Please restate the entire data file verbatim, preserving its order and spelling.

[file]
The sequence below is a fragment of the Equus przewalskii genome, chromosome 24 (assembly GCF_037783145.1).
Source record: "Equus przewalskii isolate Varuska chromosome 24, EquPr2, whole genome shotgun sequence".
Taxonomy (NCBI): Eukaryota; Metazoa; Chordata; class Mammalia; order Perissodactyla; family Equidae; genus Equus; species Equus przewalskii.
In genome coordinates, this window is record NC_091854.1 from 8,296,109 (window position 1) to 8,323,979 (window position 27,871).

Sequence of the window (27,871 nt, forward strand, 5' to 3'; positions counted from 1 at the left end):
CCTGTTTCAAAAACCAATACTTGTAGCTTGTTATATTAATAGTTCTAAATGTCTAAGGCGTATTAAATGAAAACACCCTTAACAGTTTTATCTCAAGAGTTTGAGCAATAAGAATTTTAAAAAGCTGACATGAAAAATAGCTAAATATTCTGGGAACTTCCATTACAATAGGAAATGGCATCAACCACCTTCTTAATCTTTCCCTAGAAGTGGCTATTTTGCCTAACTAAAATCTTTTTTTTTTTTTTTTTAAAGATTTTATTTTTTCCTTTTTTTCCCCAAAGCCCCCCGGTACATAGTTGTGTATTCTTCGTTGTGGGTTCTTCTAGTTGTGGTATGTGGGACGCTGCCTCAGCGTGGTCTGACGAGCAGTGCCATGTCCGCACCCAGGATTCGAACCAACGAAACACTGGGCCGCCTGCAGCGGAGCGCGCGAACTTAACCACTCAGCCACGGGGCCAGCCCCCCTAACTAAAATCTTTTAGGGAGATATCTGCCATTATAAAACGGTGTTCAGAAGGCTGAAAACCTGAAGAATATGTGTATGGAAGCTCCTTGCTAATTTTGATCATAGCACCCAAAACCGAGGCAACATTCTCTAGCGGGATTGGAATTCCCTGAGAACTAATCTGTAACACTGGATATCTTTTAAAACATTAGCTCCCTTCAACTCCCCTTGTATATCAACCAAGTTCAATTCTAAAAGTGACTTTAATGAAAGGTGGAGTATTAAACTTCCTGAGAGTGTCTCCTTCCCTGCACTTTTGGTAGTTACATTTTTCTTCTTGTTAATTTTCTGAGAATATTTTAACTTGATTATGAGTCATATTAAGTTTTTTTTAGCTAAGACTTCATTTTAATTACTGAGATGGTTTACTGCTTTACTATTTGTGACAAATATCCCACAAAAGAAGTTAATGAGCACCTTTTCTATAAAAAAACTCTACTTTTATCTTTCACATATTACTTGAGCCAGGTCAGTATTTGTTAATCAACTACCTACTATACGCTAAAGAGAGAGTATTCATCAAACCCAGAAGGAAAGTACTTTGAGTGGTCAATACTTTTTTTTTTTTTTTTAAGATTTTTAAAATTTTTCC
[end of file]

The sequence below is a fragment of the Equus przewalskii genome, chromosome 24 (assembly GCF_037783145.1).
Source record: "Equus przewalskii isolate Varuska chromosome 24, EquPr2, whole genome shotgun sequence".
Taxonomy (NCBI): Eukaryota; Metazoa; Chordata; class Mammalia; order Perissodactyla; family Equidae; genus Equus; species Equus przewalskii.
In genome coordinates, this window is record NC_091854.1 from 8,296,109 (window position 1) to 8,323,979 (window position 27,871).

Sequence of the window (27,871 nt, forward strand, 5' to 3'; positions counted from 1 at the left end):
CCTGTTTCAAAAACCAATACTTGTAGCTTGTTATATTAATAGTTCTAAATGTCTAAGGCGTATTAAATGAAAACACCCTTAACAGTTTTATCTCAAGAGTTTGAGCAATAAGAATTTTAAAAAGCTGACATGAAAAATAGCTAAATATTCTGGGAACTTCCATTACAATAGGAAATGGCATCAACCACCTTCTTAATCTTTCCCTAGAAGTGGCTATTTTGCCTAACTAAAATCTTTTTTTTTTTTTTTTTAAAGATTTTATTTTTTCCTTTTTTTCCCCAAAGCCCCCCGGTACATAGTTGTGTATTCTTCGTTGTGGGTTCTTCTAGTTGTGGTATGTGGGACGCTGCCTCAGCGTGGTCTGACGAGCAGTGCCATGTCCGCACCCAGGATTCGAACCAACGAAACACTGGGCCGCCTGCAGCGGAGCGCGCGAACTTAACCACTCAGCCACGGGGCCAGCCCCCCTAACTAAAATCTTTTAGGGAGATATCTGCCATTATAAAACGGTGTTCAGAAGGCTGAAAACCTGAAGAATATGTGTATGGAAGCTCCTTGCTAATTTTGATCATAGCACCCAAAACCGAGGCAACATTCTCTAGCGGGATTGGAATTCCCTGAGAACTAATCTGTAACACTGGATATCTTTTAAAACATTAGCTCCCTTCAACTCCCCTTGTATATCAACCAAGTTCAATTCTAAAAGTGACTTTAATGAAAGGTGGAGTATTAAACTTCCTGAGAGTGTCTCCTTCCCTGCACTTTTGGTAGTTACATTTTTCTTCTTGTTAATTTTCTGAGAATATTTTAACTTGATTATGAGTCATATTAAGTTTTTTTTAGCTAAGACTTCATTTTAATTACTGAGATGGTTTACTGCTTTACTATTTGTGACAAATATCCCACAAAAGAAGTTAATGAGCACCTTTTCTATAAAAAAACTCTACTTTTATCTTTCACATATTACTTGAGCCAGGTCAGTATTTGTTAATCAACTACCTACTATACGCTAAAGAGAGAGTATTCATCAAACCCAGAAGGAAAGTACTTTGAGTGGTCAATACTTTTTTTTTTTTTTTTAAGATTTTTAAAATTTTTCC